“Innovation” is one of those words that sucks up all the oxygen (Part 1)
PublishedMay 13, 2021
Andrew Le, MD: Josh – so happy to have you here on Healthy Thoughts. Would you start by telling us about your current work?
Joshua Liao, MD: Thanks for having me. I'm a practicing internal medicine physician here in Seattle at UW Medicine. Outside of that, I spend my time working on two things. First, how we pay for and deliver healthcare. We have innovations like vaccines, tests, and other advances in medicine, but if we don't finance, organize or deliver care in ways that support people accessing those innovations, it doesn't work.
The other area I focus on is health decision-making. In nearly every healthcare intervention, the final common pathway is human behavior. We can deliver a service to a certain point, but then a patient – along with their loved ones, caregivers, and sometimes clinical teams – has to make a decision. I ask the question, “What are the decisions that people need to make in order for all our work in payment and care delivery to make sense?” If individual decisions aren’t aligned with larger goals, then all of that other effort could be for naught.
Andrew: Your areas of focus overlap a lot with what we think about at Buoy, from the perspective of personal decision-making and larger-scale behavior change. What do you enjoy most about your work? Are you able to flex in all those spaces at the same time or are they siloed?
Joshua: I enjoy the mix of the three areas I work in. I love patient care. But moving back and forth between seeing the whole forest and then the individual tress, to use that metaphor, is edifying. Where the rubber meets the road is in how people make decisions. Those decisions reflect the sum total of all of the systems and behavioral architecture in play.
I prefer to think of these areas in terms of sequence. The healthcare payment and delivery models are the first pieces to have in place. I'm glad to hear you are thinking about those issues at Buoy. Second, once a model set up, then as a clinician I am seeing people within that model. But then I wonder how we design individual choice architecture. How do I optimize how people are making decisions? This includes before they walk in the clinic or hospital. How are they searching online? How are they using services to identify providers?
Consider the many delivery models now trying to focus on population health. These models are trying to wrap around services both in and outside of the clinic and hospital. Health care organizations and insurers say, "We're doing this model of care that supports population health by managing chronic conditions."
That's a laudable aspiration, but how are you going to implement it effectively? How does the EHR work within this model? What about triage or answering services? Are there pathways or protocols in place? What about how doctors talk with patients? These are behavioral pieces. Ideally, we practice within payment and delivery models that architect some of the decisions that are being made. It’s a joy when it happens.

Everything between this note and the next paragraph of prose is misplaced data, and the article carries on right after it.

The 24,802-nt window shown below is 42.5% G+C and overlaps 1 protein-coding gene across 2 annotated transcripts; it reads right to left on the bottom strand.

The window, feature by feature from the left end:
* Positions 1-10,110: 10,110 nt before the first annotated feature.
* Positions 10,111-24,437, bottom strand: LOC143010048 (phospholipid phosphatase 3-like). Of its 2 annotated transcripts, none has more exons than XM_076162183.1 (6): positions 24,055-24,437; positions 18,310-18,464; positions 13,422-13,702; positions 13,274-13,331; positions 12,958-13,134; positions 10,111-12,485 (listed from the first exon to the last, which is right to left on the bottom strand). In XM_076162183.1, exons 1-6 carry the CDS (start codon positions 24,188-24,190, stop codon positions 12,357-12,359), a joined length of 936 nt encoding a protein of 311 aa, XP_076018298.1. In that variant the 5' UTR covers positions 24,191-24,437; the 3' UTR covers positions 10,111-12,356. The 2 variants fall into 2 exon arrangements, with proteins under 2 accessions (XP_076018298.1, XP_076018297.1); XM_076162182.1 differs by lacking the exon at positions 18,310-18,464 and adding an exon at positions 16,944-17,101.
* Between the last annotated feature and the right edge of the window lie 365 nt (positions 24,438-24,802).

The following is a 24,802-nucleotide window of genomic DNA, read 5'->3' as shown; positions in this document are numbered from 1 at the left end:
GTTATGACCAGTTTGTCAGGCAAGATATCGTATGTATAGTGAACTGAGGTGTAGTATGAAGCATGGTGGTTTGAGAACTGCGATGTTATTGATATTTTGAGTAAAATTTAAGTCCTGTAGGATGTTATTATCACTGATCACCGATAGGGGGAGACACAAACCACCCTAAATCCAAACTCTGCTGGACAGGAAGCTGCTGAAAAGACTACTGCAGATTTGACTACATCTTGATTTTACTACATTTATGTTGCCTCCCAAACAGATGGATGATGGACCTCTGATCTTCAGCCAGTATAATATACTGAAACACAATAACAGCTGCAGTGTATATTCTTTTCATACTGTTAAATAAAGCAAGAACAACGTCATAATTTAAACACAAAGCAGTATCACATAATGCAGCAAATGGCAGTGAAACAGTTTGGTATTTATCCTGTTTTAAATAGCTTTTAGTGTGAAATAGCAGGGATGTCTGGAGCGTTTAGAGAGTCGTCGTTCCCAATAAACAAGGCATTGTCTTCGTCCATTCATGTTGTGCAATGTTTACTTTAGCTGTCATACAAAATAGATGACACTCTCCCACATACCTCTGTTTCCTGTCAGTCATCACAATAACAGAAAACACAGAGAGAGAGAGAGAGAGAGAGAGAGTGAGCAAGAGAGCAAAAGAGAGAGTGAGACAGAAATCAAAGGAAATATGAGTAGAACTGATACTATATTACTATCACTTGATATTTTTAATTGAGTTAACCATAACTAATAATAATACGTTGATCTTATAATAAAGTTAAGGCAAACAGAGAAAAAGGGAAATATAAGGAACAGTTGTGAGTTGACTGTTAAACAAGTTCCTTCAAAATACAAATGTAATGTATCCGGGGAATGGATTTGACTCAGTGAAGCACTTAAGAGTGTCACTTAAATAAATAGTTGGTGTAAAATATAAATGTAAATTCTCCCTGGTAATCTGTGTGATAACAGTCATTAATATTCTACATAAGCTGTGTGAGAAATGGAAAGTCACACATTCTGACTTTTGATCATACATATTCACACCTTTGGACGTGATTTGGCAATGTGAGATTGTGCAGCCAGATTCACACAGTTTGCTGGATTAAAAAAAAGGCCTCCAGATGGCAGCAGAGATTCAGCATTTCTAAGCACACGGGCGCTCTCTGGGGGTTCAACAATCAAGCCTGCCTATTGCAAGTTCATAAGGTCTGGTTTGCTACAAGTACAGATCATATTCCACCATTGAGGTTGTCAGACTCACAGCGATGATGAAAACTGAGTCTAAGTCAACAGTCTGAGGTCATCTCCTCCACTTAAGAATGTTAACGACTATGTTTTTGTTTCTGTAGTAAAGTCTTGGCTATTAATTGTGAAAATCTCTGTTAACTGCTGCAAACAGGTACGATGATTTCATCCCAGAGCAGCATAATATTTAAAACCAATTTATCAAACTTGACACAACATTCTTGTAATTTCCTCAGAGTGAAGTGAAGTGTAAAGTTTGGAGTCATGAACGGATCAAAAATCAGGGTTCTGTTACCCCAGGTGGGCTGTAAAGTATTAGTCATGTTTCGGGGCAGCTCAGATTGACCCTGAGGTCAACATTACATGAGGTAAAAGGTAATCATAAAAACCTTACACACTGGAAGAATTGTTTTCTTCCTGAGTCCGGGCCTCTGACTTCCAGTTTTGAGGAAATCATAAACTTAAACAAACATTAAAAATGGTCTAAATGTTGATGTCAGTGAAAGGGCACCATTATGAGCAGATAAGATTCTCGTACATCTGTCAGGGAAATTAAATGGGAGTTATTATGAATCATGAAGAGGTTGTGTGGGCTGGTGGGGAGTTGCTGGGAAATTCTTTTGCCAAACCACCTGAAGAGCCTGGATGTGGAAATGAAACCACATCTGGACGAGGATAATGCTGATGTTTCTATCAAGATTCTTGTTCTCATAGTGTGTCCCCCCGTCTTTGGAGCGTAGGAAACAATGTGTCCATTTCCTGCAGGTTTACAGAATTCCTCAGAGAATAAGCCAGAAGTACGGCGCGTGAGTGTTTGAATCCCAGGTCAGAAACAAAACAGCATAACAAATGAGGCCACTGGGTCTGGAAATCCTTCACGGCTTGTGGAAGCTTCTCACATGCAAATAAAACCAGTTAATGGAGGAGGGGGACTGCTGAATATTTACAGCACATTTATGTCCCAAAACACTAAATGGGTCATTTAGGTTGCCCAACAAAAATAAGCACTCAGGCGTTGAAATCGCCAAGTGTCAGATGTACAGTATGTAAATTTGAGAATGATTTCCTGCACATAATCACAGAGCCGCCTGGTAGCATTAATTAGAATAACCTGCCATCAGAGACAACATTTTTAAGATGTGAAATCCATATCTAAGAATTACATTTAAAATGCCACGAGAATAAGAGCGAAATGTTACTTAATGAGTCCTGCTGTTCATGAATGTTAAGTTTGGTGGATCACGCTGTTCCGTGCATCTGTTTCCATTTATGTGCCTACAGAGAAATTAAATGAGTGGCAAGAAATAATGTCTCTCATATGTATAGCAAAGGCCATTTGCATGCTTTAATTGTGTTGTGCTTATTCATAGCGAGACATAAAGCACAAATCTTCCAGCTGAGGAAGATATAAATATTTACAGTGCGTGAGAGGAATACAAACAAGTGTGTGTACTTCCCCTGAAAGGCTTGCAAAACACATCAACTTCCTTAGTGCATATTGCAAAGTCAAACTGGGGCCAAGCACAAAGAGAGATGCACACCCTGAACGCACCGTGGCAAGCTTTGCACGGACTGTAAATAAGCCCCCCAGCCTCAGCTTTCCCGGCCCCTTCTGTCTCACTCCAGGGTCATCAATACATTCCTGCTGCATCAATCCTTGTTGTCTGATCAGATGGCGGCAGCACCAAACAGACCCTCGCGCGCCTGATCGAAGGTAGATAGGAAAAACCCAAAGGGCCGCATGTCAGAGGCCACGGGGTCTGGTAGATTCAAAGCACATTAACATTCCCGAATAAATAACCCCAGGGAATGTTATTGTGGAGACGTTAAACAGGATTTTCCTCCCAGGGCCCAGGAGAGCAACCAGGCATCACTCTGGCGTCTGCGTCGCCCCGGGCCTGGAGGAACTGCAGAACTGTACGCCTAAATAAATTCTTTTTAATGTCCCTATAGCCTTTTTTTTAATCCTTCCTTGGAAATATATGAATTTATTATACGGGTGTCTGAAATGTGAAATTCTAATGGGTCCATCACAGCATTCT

Andrew: If that's what you love most, then, given your very unique perspective, what are you most worried about as it pertains to the direction that healthcare is headed in this country?
Joshua: The thing I worry about is syncing up the intention and the execution of what we do in payment and care delivery policy, and decision-making. Sometimes we intend something very good, but the implementation becomes uncoupled from that. And it can do harm when they uncouple.
One example is that while there is a focus in healthcare on population health, there is also a concurrent trend toward individualized precision medicine. On one hand, we’re aspiring to manage individuals in the context of the populations they’re a part of. On the other, we’re trying to deliver exactly what each person needs via precision care – for instance based on knowledge about people’s genome.
Population health and precision medicine are both awesome ideas. However, I worry that in some ways they are inherently at odds. I don't know where the threading comes apart, but I worry that by pulling both ways, the proverbial threading could come apart and we may not hit the targets we want.
Andrew: You get to take a step back and look at these trends from policy and behavioral science perspectives. Then you get to see patients on the ground. So you see the ramifications of decisions that look good from a 10,000-foot view, right?
Joshua: Sometimes decisions look good in a policy brief or revenue model, but not on the ground in direct patient care. On the other side, clinicians often have to manage the things in front of them and lack the time or ability to consider broader policy or behavioral strategy. There needs to be a collaboration among people with different perspectives. As a group, we can all benefit from a meeting of the minds.
In Part 2 of the conversation, Josh describes the four types of healthcare innovation. Which are the most important to invest in now to create a more equitable healthcare system? If we want to improve equity in healthcare, Josh explains, it’s important to align the intention behind policies with the behavior and emotions of diverse groups of people – some of whom distrust the current system. He provides a 3-step framework for making useful progress.
About the participants:
Joshua Liao MD, MSc, FACP, a board-certified internal medicine physician, Associate Professor, and Principal Scientist of the Value & Systems Science Lab at the University of Washington (UW) School of Medicine.
Andrew Le, MD, is the CEO and Co-founder of Buoy Health